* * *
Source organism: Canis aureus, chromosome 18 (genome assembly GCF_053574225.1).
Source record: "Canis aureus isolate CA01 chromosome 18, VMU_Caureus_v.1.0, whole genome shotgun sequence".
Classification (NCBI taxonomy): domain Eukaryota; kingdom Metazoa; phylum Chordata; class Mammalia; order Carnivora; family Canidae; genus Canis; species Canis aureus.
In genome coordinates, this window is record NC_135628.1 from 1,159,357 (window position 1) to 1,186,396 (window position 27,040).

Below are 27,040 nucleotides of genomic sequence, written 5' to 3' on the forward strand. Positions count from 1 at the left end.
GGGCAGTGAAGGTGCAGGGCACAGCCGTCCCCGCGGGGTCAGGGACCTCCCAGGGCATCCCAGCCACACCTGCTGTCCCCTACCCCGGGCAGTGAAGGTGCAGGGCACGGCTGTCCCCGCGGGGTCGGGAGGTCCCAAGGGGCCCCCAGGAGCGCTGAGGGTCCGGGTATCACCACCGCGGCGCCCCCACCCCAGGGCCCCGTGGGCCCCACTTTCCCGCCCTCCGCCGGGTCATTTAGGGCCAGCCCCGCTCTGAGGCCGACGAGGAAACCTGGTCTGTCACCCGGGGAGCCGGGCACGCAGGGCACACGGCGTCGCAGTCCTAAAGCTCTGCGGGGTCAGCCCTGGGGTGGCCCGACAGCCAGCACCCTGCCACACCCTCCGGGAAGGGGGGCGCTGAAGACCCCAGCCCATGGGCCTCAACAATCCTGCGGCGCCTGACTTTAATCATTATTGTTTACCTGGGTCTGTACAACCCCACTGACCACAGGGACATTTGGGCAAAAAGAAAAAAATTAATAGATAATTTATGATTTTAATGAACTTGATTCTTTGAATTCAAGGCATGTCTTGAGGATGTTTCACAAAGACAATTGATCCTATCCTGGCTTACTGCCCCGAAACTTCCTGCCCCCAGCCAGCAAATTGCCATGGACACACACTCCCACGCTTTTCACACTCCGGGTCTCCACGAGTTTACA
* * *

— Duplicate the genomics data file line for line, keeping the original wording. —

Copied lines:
Source organism: Canis aureus, chromosome 18 (genome assembly GCF_053574225.1).
Source record: "Canis aureus isolate CA01 chromosome 18, VMU_Caureus_v.1.0, whole genome shotgun sequence".
Classification (NCBI taxonomy): domain Eukaryota; kingdom Metazoa; phylum Chordata; class Mammalia; order Carnivora; family Canidae; genus Canis; species Canis aureus.
In genome coordinates, this window is record NC_135628.1 from 1,159,357 (window position 1) to 1,186,396 (window position 27,040).

Below are 27,040 nucleotides of genomic sequence, written 5' to 3' on the forward strand. Positions count from 1 at the left end.
GGGCAGTGAAGGTGCAGGGCACAGCCGTCCCCGCGGGGTCAGGGACCTCCCAGGGCATCCCAGCCACACCTGCTGTCCCCTACCCCGGGCAGTGAAGGTGCAGGGCACGGCTGTCCCCGCGGGGTCGGGAGGTCCCAAGGGGCCCCCAGGAGCGCTGAGGGTCCGGGTATCACCACCGCGGCGCCCCCACCCCAGGGCCCCGTGGGCCCCACTTTCCCGCCCTCCGCCGGGTCATTTAGGGCCAGCCCCGCTCTGAGGCCGACGAGGAAACCTGGTCTGTCACCCGGGGAGCCGGGCACGCAGGGCACACGGCGTCGCAGTCCTAAAGCTCTGCGGGGTCAGCCCTGGGGTGGCCCGACAGCCAGCACCCTGCCACACCCTCCGGGAAGGGGGGCGCTGAAGACCCCAGCCCATGGGCCTCAACAATCCTGCGGCGCCTGACTTTAATCATTATTGTTTACCTGGGTCTGTACAACCCCACTGACCACAGGGACATTTGGGCAAAAAGAAAAAAATTAATAGATAATTTATGATTTTAATGAACTTGATTCTTTGAATTCAAGGCATGTCTTGAGGATGTTTCACAAAGACAATTGATCCTATCCTGGCTTACTGCCCCGAAACTTCCTGCCCCCAGCCAGCAAATTGCCATGGACACACACTCCCACGCTTTTCACACTCCGGGTCTCCACGAGTTTACA